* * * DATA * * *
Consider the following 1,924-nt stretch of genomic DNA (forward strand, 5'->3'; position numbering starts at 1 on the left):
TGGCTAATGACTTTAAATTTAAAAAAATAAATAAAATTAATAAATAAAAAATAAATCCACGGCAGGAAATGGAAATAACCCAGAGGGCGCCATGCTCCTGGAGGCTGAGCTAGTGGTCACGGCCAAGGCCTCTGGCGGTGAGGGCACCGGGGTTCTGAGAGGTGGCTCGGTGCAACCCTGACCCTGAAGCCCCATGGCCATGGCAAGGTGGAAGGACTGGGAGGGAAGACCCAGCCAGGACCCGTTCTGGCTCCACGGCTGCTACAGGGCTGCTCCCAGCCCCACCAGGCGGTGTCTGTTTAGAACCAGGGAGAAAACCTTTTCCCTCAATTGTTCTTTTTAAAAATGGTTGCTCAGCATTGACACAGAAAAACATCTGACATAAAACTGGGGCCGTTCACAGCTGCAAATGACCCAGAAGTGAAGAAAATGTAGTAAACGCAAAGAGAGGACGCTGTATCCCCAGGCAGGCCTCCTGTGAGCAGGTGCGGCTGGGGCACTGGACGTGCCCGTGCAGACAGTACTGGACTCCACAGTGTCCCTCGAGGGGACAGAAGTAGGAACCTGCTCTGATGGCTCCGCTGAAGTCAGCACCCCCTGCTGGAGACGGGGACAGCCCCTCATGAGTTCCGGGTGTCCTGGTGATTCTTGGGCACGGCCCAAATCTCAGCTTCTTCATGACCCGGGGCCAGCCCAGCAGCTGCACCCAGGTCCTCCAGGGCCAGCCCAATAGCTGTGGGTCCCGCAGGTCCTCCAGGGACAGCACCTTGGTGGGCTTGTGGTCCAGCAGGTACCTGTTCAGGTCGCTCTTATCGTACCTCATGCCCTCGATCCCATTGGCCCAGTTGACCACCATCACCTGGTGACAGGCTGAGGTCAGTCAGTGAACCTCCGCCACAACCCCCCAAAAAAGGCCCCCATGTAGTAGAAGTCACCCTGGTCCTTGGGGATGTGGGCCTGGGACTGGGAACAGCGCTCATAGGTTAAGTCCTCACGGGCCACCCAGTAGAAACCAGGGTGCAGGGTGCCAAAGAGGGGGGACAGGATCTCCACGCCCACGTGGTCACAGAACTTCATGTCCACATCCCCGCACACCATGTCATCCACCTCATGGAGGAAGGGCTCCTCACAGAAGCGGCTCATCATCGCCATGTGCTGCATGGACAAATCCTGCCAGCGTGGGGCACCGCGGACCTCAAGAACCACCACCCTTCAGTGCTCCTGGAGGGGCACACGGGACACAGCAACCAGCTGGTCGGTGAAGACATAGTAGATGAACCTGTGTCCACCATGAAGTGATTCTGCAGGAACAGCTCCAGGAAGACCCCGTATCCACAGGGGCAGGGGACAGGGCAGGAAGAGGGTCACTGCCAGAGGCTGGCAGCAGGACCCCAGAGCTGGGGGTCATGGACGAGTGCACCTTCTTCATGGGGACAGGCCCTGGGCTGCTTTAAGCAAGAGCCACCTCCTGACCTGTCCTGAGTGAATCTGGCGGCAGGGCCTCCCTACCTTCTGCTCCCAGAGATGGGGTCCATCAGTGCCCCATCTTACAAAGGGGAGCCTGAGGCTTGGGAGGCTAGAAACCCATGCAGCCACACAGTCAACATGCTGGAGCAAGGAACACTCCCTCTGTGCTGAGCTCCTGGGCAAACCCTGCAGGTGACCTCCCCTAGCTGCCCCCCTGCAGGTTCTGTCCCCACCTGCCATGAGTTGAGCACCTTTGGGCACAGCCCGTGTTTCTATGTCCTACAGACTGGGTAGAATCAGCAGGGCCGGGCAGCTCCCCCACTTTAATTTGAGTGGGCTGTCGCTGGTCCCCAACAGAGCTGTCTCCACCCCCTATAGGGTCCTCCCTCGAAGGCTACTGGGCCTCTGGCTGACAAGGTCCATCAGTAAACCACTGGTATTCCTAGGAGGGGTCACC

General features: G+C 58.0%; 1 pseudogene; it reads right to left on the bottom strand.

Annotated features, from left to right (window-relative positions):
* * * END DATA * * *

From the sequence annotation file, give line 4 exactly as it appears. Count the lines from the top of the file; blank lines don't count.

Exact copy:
Annotated features, from left to right (window-relative positions):